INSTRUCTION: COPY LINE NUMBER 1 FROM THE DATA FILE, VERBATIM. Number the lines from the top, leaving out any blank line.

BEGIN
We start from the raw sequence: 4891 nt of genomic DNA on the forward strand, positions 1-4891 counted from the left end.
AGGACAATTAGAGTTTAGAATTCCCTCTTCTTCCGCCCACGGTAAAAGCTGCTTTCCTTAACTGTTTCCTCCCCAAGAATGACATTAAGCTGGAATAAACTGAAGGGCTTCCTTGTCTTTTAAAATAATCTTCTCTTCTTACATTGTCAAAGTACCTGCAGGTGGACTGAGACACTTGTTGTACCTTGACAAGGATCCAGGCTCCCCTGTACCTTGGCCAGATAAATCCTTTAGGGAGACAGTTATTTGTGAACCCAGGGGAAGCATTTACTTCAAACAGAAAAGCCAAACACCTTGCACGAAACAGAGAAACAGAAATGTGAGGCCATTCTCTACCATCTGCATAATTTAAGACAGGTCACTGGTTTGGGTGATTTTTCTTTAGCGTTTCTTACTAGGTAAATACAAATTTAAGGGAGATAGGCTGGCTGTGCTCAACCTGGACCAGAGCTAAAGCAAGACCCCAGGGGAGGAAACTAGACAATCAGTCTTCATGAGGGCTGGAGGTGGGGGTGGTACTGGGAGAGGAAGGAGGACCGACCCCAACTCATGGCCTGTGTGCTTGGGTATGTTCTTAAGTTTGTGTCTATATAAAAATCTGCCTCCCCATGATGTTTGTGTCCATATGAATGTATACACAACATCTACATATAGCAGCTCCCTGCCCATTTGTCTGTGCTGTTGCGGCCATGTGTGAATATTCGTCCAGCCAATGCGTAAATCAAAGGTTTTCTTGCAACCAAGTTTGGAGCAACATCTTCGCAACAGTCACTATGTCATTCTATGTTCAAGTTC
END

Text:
We start from the raw sequence: 4891 nt of genomic DNA on the forward strand, positions 1-4891 counted from the left end.